“For example, for the Roundtable on Sustainable Palm Oil (RSPO) or Malaysian Palm Oil Certification Council to recognise that palm oil produced is from a sustainable source, the authorities need to trace right down to the workers who harvest the fresh fruit bunches that are employed by the planters,” he says.
“How do smallholders in Sabah ensure that the labourers they recruit are not trafficked? Or that they aren’t under forced labour or they’re not committing child labour? Quite a few smallholders still use children around the plantation. That’s one reason many planters find it challenging to get certification and therefore, are unable to supply their products as these are not sustainably produced.”
This is a significant problem as 40% of Malaysia’s palm oil output is produced by smallholders, Bon adds. “This makes them vulnerable as they don’t have the resources to make sure their palm oil is free from trafficking, forced labour and child labour.”
This is just the business aspect of human rights. Environmental issues come with other complications, says Bon.
“If there’s an environmental project or they are de-gazetting a forest, [there is a lot more attention] on environmental degradation. But what about the impact on the people living around and in the forests? The existence of indigenous peoples is threatened. What about the Orang Asli communities, who will have to forage for their food?”
The book is an attempt to fill the void in the SME space regarding business and human rights (BHR) compliance.
“It is only one of the many pathways to institutionalise human rights in business operations by making compliance a little less complex for smaller businesses,” says Bon.
Encumbered by shortcomings in the law
These challenges are becoming even more complicated to navigate as reforms in the country’s labour laws and enforcement leave much to be desired. Bon, who has worked in the areas of BHR and ESG (environmental, social and governance) for decades, emphasises that forced labour is not just about putting people in shackles and chains.
“Malaysia has problems because we don’t really have a comprehensive definition of forced labour. As a lawyer, I believe there is not enough good lawmaking that will protect labourers and the environment,” he says.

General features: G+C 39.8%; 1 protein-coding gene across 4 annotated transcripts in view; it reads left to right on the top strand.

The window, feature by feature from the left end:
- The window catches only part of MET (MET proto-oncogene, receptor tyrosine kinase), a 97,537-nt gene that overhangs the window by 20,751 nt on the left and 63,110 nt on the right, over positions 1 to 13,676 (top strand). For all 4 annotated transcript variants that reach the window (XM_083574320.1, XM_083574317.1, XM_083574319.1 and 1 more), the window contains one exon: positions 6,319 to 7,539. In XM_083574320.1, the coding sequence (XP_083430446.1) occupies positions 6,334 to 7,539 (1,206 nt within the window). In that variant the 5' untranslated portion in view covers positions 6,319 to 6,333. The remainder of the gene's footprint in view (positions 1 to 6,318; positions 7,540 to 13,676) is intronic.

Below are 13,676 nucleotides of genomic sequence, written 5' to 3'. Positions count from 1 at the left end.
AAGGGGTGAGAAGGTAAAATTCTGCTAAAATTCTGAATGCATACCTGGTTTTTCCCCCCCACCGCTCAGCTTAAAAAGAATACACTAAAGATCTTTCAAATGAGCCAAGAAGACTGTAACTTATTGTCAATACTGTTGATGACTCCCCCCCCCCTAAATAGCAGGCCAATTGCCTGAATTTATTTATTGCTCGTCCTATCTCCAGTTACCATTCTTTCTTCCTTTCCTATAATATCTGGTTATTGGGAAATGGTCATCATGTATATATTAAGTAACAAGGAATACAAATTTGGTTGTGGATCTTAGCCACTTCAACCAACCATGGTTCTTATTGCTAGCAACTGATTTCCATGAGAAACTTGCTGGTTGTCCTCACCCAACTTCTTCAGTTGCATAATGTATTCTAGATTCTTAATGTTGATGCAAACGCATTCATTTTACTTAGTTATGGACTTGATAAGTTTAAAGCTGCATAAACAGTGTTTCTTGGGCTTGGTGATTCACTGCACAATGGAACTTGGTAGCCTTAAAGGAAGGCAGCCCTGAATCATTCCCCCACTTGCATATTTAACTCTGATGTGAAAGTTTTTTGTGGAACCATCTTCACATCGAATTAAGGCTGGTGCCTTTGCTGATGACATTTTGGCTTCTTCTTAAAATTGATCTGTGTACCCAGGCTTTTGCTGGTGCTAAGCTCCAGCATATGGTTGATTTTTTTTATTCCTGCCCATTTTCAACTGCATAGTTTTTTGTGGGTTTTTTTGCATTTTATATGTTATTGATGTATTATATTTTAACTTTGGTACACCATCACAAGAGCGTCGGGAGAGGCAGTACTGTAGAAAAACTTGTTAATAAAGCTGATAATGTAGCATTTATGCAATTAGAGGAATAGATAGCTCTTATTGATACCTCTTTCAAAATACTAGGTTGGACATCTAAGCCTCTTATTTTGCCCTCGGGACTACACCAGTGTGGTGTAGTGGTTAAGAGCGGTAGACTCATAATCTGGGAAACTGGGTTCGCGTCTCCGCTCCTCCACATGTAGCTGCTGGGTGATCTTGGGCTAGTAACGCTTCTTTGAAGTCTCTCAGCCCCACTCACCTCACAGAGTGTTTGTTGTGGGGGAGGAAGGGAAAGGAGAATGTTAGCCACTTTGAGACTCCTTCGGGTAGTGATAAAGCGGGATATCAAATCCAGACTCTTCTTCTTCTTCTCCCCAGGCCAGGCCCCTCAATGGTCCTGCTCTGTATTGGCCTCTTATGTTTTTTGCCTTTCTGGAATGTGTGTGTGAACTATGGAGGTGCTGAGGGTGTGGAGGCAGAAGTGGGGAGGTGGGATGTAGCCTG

“Forced labour is an offence under the Anti-Trafficking in Persons and Anti-Smuggling of Migrants Act 2007 (ATIPSOM) or it comes under a lesser offence under the Employment Act 1955. The [ATIPSOM] amendments that were recently put in place are not sufficient. The Act [ATIPSOM] states that it is only forced labour when the person [employed] isn’t allowed to leave the place of work.”
But forced labour is rarely just that, Bon adds.
“It is also about recruitment fees that lead to debt bondage, compulsory overtime [above the legal limits], retention of passport and physical abuse. In total, there are 11 indicators. These indicators have not been explicitly recognised in Malaysian law.”
Only by recognising these indicators as legal offences will company policies be more conclusively defined and law enforcement agencies be able to investigate offences when they occur.
In terms of the hiring of migrant workers, there is also some overlap in jurisdiction between the Ministry of Home Affairs and the Ministry of Human Resources (MoHR).
Bon continues: “The division of power such as permits, quota and enforcement of labour rights isn’t clear. A single and focused direction is needed and it cannot be achieved by having two ministries at the helm.”
The MoHR has come under fire recently for selecting only 25 companies for the recruitment of Bangladeshi workers.
“No one knows how these agencies were selected. Was there a due diligence assessment of their operations? We don’t know,” he says.
To provide some clarity on this issue, in Chapter 6 of the GuideKit, Dr Andika Ab Wahab — one of the authors and a research fellow at the Institute of Malaysian and International Studies (IKMAS) — condensed international standards into a simple tool for SMEs to assess the recruitment agencies they engage.